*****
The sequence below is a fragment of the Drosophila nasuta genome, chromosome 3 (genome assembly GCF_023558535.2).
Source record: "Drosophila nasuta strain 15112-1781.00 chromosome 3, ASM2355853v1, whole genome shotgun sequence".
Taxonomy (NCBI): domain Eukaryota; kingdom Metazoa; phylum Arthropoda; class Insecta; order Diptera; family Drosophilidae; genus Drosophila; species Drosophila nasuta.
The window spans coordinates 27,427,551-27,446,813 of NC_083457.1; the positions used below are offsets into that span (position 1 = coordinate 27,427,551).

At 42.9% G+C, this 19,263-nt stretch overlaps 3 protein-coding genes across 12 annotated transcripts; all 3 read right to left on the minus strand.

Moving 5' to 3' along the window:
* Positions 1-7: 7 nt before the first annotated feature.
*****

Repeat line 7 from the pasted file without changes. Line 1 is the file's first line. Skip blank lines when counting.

* Positions 1-7: 7 nt before the first annotated feature.